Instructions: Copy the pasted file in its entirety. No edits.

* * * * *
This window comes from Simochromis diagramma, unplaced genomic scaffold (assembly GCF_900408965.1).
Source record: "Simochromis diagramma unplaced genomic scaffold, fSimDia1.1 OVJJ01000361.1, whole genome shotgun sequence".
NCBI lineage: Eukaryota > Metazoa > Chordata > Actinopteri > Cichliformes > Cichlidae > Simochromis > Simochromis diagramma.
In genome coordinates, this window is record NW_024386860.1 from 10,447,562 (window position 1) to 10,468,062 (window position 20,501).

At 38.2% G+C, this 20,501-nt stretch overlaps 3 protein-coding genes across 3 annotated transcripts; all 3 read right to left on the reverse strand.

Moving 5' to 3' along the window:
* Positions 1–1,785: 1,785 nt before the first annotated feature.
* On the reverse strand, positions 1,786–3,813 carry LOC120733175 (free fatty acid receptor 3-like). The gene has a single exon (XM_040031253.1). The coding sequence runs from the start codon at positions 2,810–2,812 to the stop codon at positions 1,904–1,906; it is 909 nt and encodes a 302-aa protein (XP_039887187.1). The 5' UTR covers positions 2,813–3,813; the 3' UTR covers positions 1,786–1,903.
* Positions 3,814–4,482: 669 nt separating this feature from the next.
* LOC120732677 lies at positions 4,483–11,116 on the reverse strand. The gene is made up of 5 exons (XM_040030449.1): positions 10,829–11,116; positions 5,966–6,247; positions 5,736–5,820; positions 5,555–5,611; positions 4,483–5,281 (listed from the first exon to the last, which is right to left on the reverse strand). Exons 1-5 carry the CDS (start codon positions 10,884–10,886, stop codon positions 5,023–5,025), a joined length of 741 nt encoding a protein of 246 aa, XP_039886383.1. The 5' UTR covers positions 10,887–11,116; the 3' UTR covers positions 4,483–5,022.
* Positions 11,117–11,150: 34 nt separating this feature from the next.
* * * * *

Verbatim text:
This window comes from Simochromis diagramma, unplaced genomic scaffold (assembly GCF_900408965.1).
Source record: "Simochromis diagramma unplaced genomic scaffold, fSimDia1.1 OVJJ01000361.1, whole genome shotgun sequence".
NCBI lineage: Eukaryota > Metazoa > Chordata > Actinopteri > Cichliformes > Cichlidae > Simochromis > Simochromis diagramma.
In genome coordinates, this window is record NW_024386860.1 from 10,447,562 (window position 1) to 10,468,062 (window position 20,501).

At 38.2% G+C, this 20,501-nt stretch overlaps 3 protein-coding genes across 3 annotated transcripts; all 3 read right to left on the reverse strand.

Moving 5' to 3' along the window:
* Positions 1–1,785: 1,785 nt before the first annotated feature.
* On the reverse strand, positions 1,786–3,813 carry LOC120733175 (free fatty acid receptor 3-like). The gene has a single exon (XM_040031253.1). The coding sequence runs from the start codon at positions 2,810–2,812 to the stop codon at positions 1,904–1,906; it is 909 nt and encodes a 302-aa protein (XP_039887187.1). The 5' UTR covers positions 2,813–3,813; the 3' UTR covers positions 1,786–1,903.
* Positions 3,814–4,482: 669 nt separating this feature from the next.
* LOC120732677 lies at positions 4,483–11,116 on the reverse strand. The gene is made up of 5 exons (XM_040030449.1): positions 10,829–11,116; positions 5,966–6,247; positions 5,736–5,820; positions 5,555–5,611; positions 4,483–5,281 (listed from the first exon to the last, which is right to left on the reverse strand). Exons 1-5 carry the CDS (start codon positions 10,884–10,886, stop codon positions 5,023–5,025), a joined length of 741 nt encoding a protein of 246 aa, XP_039886383.1. The 5' UTR covers positions 10,887–11,116; the 3' UTR covers positions 4,483–5,022.
* Positions 11,117–11,150: 34 nt separating this feature from the next.